Before and after my stint in Jordan, I got to spend some time in the South District of Israel, aka the Negev Desert, going to several places in a short period of time. It was some of the most fun and disappointing parts of the trip so far… for various reasons.
From Jerusalem, Keith and I rented a car with the hope of driving straight to Ein Gedi to hike in the nature reserve, then spend an afternoon in the Dead Sea. Unfortunately, when you rent a car in Israel, you can’t drive in the West Bank, and our quick drive down the Dead Sea coast to Ein Gedi turned into a several hours-long drive through the arid desert. We had to forgo Ein Gedi and rushed to the Dead Sea. In the end, it was okay, because the Dead Sea was really worth it: floating in the warm water was surreal… even better than you’d expect. But we barely had any time there as well because the beach we went to closed at 16:30. Everything closes early in Israel. (True, we could have gone to another free beach up the coast, but we also realized we didn’t have proper shoes for the Dead Sea. Salty, sharp, super hot sand hurts to walk on!! If you ever go, bring some water shoes or at least thongs.) So, a highlight for sure, despite the poor planning.
After our Dead Sea float, we ended up going to our hotel at the base of Massada (click on the link to see an impressive aerial photo of Masada). I have to quote the UNESCO page here because it’s a great way to capture in words its awesomeness in ways that I can’t describe:
Masada is a rugged natural fortress, of majestic beauty, in the Judaean Desert overlooking the Dead Sea. It is a symbol of the ancient kingdom of Israel, its violent destruction and the last stand of Jewish patriots in the face of the Roman army, in 73 A.D. It was built as a palace complex, in the classic style of the early Roman Empire, by Herod the Great, King of Judaea, (reigned 37 – 4 B.C.). The camps, fortifications and attack ramp that encircle the monument constitute the most complete Roman siege works surviving to the present day.
Keith and I woke up at 4:30 to hike up to the plateau and see the sunrise over the Dead Sea. It was grueling, and the complete opposite of our hike up Mt. Fuji, at least in terms of weather, almost two years ago to the day. It was freezing cold hiking up to the summit of Mt. Fuji, but brutally hot hiking up to Massada. Okay, granted, Mt. Fuji is an actual mountain, the highest in Japan, and Massada is 400m high. But still. Climbing up it was no easy task, especially in 90*F+ weather before sunrise. But worth it!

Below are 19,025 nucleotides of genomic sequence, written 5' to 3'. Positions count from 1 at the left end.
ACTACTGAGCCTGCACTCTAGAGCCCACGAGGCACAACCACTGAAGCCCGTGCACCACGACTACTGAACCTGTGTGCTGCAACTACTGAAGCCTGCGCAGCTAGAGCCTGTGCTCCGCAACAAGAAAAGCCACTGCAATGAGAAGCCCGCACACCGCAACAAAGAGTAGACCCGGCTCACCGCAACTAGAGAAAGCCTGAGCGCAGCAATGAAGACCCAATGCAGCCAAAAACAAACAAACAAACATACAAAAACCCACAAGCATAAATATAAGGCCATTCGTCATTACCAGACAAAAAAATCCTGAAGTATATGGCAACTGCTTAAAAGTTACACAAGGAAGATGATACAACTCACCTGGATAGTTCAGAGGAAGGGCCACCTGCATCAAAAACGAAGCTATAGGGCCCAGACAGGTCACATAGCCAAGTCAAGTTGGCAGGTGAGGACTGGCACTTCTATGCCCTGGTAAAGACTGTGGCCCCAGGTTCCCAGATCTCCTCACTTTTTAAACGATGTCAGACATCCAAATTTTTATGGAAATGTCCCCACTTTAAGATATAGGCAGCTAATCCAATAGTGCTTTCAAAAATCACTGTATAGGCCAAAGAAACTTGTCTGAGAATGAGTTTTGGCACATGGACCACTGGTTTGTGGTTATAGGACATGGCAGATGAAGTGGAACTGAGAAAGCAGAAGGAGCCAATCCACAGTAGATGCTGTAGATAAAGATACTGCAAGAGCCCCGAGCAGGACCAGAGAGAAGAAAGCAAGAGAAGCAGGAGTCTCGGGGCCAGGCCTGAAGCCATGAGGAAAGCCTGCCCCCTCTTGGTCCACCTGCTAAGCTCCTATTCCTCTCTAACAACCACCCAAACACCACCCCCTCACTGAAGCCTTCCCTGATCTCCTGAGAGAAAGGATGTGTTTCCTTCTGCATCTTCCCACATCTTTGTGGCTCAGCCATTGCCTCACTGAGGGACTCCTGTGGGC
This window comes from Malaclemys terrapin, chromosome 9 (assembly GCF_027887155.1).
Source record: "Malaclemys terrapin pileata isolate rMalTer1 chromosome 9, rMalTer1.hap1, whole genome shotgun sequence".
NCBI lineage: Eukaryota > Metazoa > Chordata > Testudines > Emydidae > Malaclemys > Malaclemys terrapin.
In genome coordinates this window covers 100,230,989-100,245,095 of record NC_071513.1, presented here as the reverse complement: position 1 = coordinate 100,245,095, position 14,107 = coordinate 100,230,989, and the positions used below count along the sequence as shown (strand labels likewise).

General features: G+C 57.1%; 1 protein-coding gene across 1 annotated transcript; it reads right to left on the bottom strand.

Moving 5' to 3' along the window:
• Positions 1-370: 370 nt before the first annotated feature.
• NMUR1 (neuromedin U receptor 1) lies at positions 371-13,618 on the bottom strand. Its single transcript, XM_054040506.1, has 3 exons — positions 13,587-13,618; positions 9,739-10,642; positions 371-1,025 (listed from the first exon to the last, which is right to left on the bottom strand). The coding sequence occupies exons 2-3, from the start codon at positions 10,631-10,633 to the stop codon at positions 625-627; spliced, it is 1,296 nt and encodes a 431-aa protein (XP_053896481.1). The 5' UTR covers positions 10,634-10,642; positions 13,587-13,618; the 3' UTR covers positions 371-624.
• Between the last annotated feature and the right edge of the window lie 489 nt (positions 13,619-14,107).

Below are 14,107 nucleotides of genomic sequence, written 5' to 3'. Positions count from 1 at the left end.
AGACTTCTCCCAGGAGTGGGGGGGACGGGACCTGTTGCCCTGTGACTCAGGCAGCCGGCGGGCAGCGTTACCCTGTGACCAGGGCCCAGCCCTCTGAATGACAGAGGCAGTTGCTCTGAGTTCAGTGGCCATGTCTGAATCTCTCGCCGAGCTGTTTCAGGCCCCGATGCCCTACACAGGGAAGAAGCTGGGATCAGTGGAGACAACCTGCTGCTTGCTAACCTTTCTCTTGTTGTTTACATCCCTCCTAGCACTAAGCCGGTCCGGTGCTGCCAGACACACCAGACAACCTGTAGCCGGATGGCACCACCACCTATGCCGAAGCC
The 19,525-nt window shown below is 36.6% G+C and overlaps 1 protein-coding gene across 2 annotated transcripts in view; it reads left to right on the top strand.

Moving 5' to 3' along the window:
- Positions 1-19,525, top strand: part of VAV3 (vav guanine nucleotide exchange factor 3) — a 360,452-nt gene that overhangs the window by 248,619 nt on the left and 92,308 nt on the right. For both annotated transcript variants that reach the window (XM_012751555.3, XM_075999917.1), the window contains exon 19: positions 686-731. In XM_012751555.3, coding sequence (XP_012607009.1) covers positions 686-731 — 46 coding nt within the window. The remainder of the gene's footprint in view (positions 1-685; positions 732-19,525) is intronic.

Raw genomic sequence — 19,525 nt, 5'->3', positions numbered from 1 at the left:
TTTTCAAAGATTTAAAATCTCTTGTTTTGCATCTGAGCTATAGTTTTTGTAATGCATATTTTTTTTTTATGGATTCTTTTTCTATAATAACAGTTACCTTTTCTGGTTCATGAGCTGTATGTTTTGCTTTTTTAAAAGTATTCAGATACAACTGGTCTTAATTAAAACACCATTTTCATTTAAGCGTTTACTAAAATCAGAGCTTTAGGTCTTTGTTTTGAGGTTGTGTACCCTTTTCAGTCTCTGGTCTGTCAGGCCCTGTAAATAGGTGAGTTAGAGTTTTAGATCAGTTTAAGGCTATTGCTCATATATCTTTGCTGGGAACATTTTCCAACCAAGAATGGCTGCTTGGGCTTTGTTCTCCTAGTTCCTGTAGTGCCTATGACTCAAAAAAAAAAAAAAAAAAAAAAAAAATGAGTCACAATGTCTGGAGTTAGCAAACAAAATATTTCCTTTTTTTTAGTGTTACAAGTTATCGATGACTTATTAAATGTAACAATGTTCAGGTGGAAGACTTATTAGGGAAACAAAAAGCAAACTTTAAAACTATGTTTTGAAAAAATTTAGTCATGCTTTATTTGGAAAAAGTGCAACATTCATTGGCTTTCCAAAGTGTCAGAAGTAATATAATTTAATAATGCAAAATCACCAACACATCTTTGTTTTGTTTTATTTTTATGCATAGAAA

I expended so much energy climbing up and down the plateau, all before 8am, that a well-earned breakfast was in my future when I got back to below sea-level. (Masada is virtually sea-level, despite being 400m high, because the Dead Sea if you recall is the lowest point on earth.) Our hotel/hostel, while nice enough, had lackluster food options with one exception: the bourekas. Like the burek I had in Bosnia, but in a different shape, bourekas are essentially meat pies encased in flaky pastry dough. I balanced its richness out with some cucumbers, and some white cheese that I still have yet to figure out the name of.
Coming back from Jordan, the freak dust storm was still raging, bringing what had been crystal clear skies for the first half our trip into something resembling a constant orange Instagram filter, and we could barely see anything. Since we had again rented a car to drive up to Tel Aviv, we took the opportunity to stop at the Ramon crater (actually not a crater but a makhtesh, a unique geological formation only found in the Negev and Sinai) and see what was described to us as an “surreal moonscape” and “similar to the Grand Canyon/deserts of Arizona.” We actually drove through the makhtesh/crater but it wasn’t until we noticed we were increasing in elevation did we realize this. Too bad, because on our way to the Dead Sea, the geology of the whole desert is just insanely beautiful.
Irregardless of that disappointment, we stopped for a late lunch at this place called Hakatze and had a low-key but delicious dinner. The place was cool, located in a converted hangar in the industrial park of Mitzpe Ramon (the town bordering the makhtesh). We ordered a LOT of food, yet again failing to realize just how communal food can be in this part of the world. At least, I hope the intention is that the dishes are communal because look at the size of the bowl of couscous I got. That’s bigger than even a serving size at a horribly generic American chain restaurant , no?
We had some inkling that we had ordered enough for a small army when the owner/server asked Keith if he’d be able to help me finish the labneh I’d ordered as a starter. And really, I could have eaten just (all of) the labneh and have been content. It was so, so good. Labneh is just like any other strained yogurt, which in the States is largely known as Greek yogurt. Labneh is typically made more savory, paired with olive oil and za’atar, rather than sweeter like we’ve eaten in Greece and back home.
This trip is too quickly coming to a close… we’re on to our final destination now in Israel: Tel Aviv. And I’m sure it’s going to be a good one!